You’ve finally decided to transition your handmade hobby into a full-blow craft business – YAY! But there’s one thing still haunting your decision, keeping you from finding success.
Understanding WHERE to sell your handmade products is a big decision and not one to be made lightly.
Depending on where you are in your craft business journey and what type of products you sell, there are certain platforms that work best for Handmade Heroes. Here are my 9 favorites:
While it may take a while to grow your following, social media is a great tool for repeat purchases and recommendations.
Whether you prefer Twitter, Instagram, Facebook, Pinterest, Google+, or YouTube, you can leverage your social media accounts to make sales. With the use of hashtags and proper growth strategies, social media selling has been great for artists and crafters.
However, keep in mind that it helps to have an online shop to direct people to.
One of my favorite online shops to direct individuals to is Shopify. Hands down, this is where I prefer all my students to sell their products.
Shopify is a one-stop-shop for crafters to house inventory, take payment, handle shipping, and completely customize their site to match their brand.
Although, Shopify may not be great for those just starting out and struggling to receive consistent sales.
Want to see if people will even buy your product? Start with Etsy! Etsy is a great online shop for all things handmade. You don’t need to run your own online store, as the site takes care of that for you… as well as searching for customers since shoppers are already on Etsy to buy.
However, there is a lot of crafter competition on Etsy so the ultimate goal is to get off of this platform and get your customers onto your own site.
Plus you may have to pay a small fee/commission on items sold.
While not as competitive, Amazon Handmade is similar to Etsy. Make sure to compare both Etsy and Amazon to see which is the right fit for you.
As well, Amazon and Etsy aren’t the only platforms like this…
OTHER ONLINE STORES
There are numerous other online stores for craft selling. Sites like ArtFire, Bonanza, and Zibbet provide craft-focused products for customers without the stress of running your own site. As well, if you are interested in design or more artistic-type work, sites can be made to print your work on shirts, mugs, and more.
When someone places an order, the company creates the item and ships it and you receive a commission.
If this interests you, check out these sites:
Online stores aren’t the only option, even if we’re living in the technology era. Local stores and brick-and-mortar boutique shops are a great place to sell your crafts. The key is to find shops that already sell handmade goods but don’t sell your exact item or style (yet).
If you are interested in working with a local store you’ll want to contact the store owners to set up a show-and-tell style meeting. Be prepared to also present a wholesale and retail price list as well.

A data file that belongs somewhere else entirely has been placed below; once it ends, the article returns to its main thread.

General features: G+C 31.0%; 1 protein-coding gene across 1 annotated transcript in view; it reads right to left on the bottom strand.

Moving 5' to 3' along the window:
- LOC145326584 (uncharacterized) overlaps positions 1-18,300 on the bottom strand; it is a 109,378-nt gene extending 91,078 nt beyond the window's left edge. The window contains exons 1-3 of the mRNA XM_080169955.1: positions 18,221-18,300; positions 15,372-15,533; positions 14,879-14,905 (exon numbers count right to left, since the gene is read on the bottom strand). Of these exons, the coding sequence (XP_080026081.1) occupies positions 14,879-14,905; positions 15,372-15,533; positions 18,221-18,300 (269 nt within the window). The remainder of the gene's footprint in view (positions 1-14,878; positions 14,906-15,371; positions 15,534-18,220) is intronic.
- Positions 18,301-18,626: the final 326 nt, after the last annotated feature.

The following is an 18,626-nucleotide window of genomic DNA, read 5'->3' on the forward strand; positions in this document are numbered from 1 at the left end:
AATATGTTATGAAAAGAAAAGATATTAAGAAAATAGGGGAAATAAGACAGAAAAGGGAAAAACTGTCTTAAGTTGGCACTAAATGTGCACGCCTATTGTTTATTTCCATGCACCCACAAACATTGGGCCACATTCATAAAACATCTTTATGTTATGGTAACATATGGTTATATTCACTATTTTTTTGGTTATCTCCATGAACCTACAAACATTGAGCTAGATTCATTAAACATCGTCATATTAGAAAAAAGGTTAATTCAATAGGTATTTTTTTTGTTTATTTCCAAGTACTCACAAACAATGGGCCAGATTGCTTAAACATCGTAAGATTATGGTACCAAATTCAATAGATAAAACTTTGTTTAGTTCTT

Physical stores aren’t your only local revenue source. Museums are also a great place to sell high-end crafts. Make sure to find a museum that suits your clientele, though.
Smaller, specialty museums are easier to get into.
Call the museum’s store to inquire about the process of getting your items into their store. You’ll likely need to set up an appointment to show your work just as you would with a boutique.
ART AND CRAFT FAIRS
While portfolios may not be required to get into this type of selling spot, you must understand your fair demographics and vendors in order to be successful. For example, community farm fairs are better suited to country-style crafts and lower priced items while high-end art fairs are better for higher-priced items.
You can visit fairsandfestivals.net to find local art and craft fairs near you (and if they are happening this year or not). Just keep in mind that booth prices vary and depend upon the size of the fair, location, and number of days.
Depending on your craft, the fairs near you might not be a good fit. However, you might have great success with farmer’s markets instead. Visit a local farmer’s market to see what types of art and craft vendors are there. Many farmer’s markets have a website that will lead you towards who to contact.
As well, food or cooking crafts are not necessary. I’ve seen jewelry, knit sweaters, and more at farmer’s markets being bought and sold successfully.
While this is not an extensive list of every selling platform available to you, these sites, locations, and events have seen the most success in the Handmade Hero industry. Take a look at the sites linked, do your research, and settle on a plan that you can be successful with based on what you’re crafting (and for whom).
If you’re serious about getting your business off the ground but feel like you need guidance check-out my membership for Handmade Heros who are ready to start, grow, and scale their product business.